Furthermore, guide rollers 218, 219 and guide rollers 220, 221 are respectively provided at an inlet side and an outlet side of the window 210D of the film guide member 210, i.e. at an inlet side and an outlet side of an image-sensing region where image sensing is performed by the taking lens 206.

The pair of guide rollers 218, 219 are provided for guiding the film 201 in a flexed shape of S or Z letter, and similarly, the guide rollers 220, 221 are provided for guiding the film 201 in a flexed shape of S or Z letter. The flatness of the film can be obtained by these guide rollers 218, 219, 220 and 221.

On the other hand, a tongue piece 222 extending from the guide roller 220 to the take-up shaft 204A is provided in this film guide member 210. This guide tongue piece 222 is made of a material (for example, vinyl chloride) softer than the film having the flexibility, and has a shape shown by hatched lines in FIG. 11.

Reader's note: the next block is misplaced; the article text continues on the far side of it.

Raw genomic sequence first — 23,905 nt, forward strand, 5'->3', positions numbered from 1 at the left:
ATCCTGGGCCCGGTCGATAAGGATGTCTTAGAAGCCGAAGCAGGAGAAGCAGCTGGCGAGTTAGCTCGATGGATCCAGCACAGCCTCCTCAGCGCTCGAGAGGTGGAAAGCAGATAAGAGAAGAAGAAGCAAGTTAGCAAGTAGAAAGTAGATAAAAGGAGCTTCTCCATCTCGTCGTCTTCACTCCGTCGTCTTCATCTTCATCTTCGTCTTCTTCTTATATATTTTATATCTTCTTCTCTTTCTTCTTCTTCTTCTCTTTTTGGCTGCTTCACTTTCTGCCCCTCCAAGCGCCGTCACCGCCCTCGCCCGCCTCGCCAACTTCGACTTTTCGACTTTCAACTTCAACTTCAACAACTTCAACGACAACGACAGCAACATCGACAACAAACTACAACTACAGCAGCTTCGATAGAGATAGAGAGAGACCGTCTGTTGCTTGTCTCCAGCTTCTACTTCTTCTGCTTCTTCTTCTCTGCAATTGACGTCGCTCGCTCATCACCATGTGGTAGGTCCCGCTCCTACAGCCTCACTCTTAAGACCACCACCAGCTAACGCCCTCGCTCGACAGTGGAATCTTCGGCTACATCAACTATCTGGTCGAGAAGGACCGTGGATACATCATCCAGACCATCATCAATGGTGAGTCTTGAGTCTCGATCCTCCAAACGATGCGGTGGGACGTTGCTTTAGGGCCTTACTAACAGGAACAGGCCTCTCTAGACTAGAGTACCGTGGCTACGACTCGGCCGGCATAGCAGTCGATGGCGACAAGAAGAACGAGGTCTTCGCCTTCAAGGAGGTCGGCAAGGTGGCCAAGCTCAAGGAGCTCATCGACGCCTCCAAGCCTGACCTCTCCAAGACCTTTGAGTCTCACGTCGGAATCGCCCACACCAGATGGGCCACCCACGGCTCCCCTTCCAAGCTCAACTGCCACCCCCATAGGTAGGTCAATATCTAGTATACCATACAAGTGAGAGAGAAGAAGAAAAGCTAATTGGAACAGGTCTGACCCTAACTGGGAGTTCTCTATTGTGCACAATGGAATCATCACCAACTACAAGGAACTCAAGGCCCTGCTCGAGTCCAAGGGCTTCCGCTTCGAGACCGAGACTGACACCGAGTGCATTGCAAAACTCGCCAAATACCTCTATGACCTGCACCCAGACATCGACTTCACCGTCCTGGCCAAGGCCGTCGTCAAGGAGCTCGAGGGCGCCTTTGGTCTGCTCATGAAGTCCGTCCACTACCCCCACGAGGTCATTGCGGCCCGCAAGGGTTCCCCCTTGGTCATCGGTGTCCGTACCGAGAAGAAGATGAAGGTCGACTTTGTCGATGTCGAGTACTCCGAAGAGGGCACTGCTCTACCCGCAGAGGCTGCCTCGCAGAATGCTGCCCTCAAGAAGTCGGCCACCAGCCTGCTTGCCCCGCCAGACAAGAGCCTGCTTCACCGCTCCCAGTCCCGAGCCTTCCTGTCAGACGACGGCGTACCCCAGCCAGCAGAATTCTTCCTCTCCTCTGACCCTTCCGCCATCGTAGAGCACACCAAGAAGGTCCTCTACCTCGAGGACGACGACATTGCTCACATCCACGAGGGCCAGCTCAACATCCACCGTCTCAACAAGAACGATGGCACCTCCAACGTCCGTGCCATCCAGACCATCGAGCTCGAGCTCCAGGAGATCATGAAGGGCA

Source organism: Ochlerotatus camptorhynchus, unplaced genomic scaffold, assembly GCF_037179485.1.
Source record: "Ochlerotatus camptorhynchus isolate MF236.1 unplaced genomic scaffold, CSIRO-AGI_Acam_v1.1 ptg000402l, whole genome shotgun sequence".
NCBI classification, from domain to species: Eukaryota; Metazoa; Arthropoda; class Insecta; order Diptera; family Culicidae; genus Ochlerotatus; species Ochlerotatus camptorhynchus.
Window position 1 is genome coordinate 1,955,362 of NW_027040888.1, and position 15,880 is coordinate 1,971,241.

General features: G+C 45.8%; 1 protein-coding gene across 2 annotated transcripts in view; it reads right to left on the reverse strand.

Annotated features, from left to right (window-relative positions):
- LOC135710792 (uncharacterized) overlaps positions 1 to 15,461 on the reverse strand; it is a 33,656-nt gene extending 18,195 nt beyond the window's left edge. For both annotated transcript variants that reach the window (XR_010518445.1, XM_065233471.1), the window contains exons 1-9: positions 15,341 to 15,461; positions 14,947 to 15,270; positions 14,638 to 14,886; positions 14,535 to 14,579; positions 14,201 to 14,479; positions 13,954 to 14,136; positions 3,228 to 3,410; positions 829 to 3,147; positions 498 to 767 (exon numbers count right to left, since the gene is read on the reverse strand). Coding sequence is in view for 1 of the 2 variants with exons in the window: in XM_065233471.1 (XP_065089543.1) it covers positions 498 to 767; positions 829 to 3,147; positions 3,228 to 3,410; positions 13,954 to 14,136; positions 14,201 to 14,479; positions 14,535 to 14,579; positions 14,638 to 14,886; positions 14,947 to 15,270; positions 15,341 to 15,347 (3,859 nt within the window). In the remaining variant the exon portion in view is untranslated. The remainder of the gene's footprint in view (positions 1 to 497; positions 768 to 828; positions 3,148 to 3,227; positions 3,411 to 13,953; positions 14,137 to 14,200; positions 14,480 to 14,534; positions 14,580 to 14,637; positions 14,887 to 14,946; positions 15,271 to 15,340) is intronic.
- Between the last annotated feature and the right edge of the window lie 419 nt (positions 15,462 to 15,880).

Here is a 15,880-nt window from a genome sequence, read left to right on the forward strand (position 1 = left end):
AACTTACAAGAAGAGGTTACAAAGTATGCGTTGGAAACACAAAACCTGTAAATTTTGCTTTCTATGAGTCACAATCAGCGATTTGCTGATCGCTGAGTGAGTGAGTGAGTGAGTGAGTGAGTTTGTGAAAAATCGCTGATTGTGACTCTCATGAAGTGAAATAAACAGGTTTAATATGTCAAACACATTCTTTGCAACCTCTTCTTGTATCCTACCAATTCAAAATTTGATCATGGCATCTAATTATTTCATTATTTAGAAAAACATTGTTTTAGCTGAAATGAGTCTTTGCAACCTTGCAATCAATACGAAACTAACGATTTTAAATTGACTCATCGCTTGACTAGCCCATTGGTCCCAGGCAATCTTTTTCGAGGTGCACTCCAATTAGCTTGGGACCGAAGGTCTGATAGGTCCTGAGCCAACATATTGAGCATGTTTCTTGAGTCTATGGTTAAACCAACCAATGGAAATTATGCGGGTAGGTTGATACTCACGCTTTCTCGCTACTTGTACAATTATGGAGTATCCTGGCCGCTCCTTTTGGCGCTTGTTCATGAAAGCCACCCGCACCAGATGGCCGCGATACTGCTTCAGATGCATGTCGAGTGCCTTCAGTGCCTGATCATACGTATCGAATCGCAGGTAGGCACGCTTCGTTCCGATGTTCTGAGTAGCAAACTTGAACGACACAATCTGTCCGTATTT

Particularly when the forward end of the film 201 delivered from the film cartridge 202 is automatically wound around the take-up shaft 204A, this guide tongue piece 222 guides the forward end of the film to the take-up side of the take-up shaft 204A (to the left of the take-up shaft 204A in FIG. 12). Namely, the developed film is strongly curls, however, this guide tongue piece 222 prevents the forward end of the film from intruding into the right side of the take-up shaft 204A. Furthermore, when the film 201 is taken up by the take-up shaft 204A and the diameter of widing of the film 201 gradually increases, the guide tongue piece 222 is retracted while abutting against the outer-most circumference of the film.